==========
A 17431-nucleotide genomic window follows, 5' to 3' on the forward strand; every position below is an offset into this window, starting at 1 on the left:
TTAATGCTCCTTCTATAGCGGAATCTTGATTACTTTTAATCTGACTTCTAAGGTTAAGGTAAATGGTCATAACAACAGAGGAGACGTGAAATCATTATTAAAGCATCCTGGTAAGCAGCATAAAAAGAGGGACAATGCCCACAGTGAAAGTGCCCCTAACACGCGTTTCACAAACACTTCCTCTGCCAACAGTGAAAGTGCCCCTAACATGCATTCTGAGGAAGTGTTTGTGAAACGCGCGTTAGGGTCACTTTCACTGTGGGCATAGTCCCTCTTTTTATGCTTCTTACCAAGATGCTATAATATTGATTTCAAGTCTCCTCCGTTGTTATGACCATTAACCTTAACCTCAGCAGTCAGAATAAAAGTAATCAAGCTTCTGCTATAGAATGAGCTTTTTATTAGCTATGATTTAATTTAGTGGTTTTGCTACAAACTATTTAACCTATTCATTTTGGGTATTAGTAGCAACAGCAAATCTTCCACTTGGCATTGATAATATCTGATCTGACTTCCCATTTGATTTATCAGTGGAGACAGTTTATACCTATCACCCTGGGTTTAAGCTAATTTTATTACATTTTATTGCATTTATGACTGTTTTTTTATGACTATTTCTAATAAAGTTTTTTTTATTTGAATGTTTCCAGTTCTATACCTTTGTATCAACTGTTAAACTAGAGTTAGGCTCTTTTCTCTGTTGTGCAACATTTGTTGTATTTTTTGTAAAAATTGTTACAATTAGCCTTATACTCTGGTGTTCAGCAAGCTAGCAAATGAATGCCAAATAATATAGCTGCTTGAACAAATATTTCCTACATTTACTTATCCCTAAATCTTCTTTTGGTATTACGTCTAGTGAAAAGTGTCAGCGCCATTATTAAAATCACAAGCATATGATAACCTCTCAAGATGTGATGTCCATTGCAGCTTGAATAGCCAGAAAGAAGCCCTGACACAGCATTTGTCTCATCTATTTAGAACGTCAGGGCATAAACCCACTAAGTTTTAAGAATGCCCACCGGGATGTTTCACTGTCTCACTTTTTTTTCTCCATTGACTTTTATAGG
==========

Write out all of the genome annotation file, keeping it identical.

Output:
A 17431-nucleotide genomic window follows, 5' to 3' on the forward strand; every position below is an offset into this window, starting at 1 on the left:
TTAATGCTCCTTCTATAGCGGAATCTTGATTACTTTTAATCTGACTTCTAAGGTTAAGGTAAATGGTCATAACAACAGAGGAGACGTGAAATCATTATTAAAGCATCCTGGTAAGCAGCATAAAAAGAGGGACAATGCCCACAGTGAAAGTGCCCCTAACACGCGTTTCACAAACACTTCCTCTGCCAACAGTGAAAGTGCCCCTAACATGCATTCTGAGGAAGTGTTTGTGAAACGCGCGTTAGGGTCACTTTCACTGTGGGCATAGTCCCTCTTTTTATGCTTCTTACCAAGATGCTATAATATTGATTTCAAGTCTCCTCCGTTGTTATGACCATTAACCTTAACCTCAGCAGTCAGAATAAAAGTAATCAAGCTTCTGCTATAGAATGAGCTTTTTATTAGCTATGATTTAATTTAGTGGTTTTGCTACAAACTATTTAACCTATTCATTTTGGGTATTAGTAGCAACAGCAAATCTTCCACTTGGCATTGATAATATCTGATCTGACTTCCCATTTGATTTATCAGTGGAGACAGTTTATACCTATCACCCTGGGTTTAAGCTAATTTTATTACATTTTATTGCATTTATGACTGTTTTTTTATGACTATTTCTAATAAAGTTTTTTTTATTTGAATGTTTCCAGTTCTATACCTTTGTATCAACTGTTAAACTAGAGTTAGGCTCTTTTCTCTGTTGTGCAACATTTGTTGTATTTTTTGTAAAAATTGTTACAATTAGCCTTATACTCTGGTGTTCAGCAAGCTAGCAAATGAATGCCAAATAATATAGCTGCTTGAACAAATATTTCCTACATTTACTTATCCCTAAATCTTCTTTTGGTATTACGTCTAGTGAAAAGTGTCAGCGCCATTATTAAAATCACAAGCATATGATAACCTCTCAAGATGTGATGTCCATTGCAGCTTGAATAGCCAGAAAGAAGCCCTGACACAGCATTTGTCTCATCTATTTAGAACGTCAGGGCATAAACCCACTAAGTTTTAAGAATGCCCACCGGGATGTTTCACTGTCTCACTTTTTTTTCTCCATTGACTTTTATAGG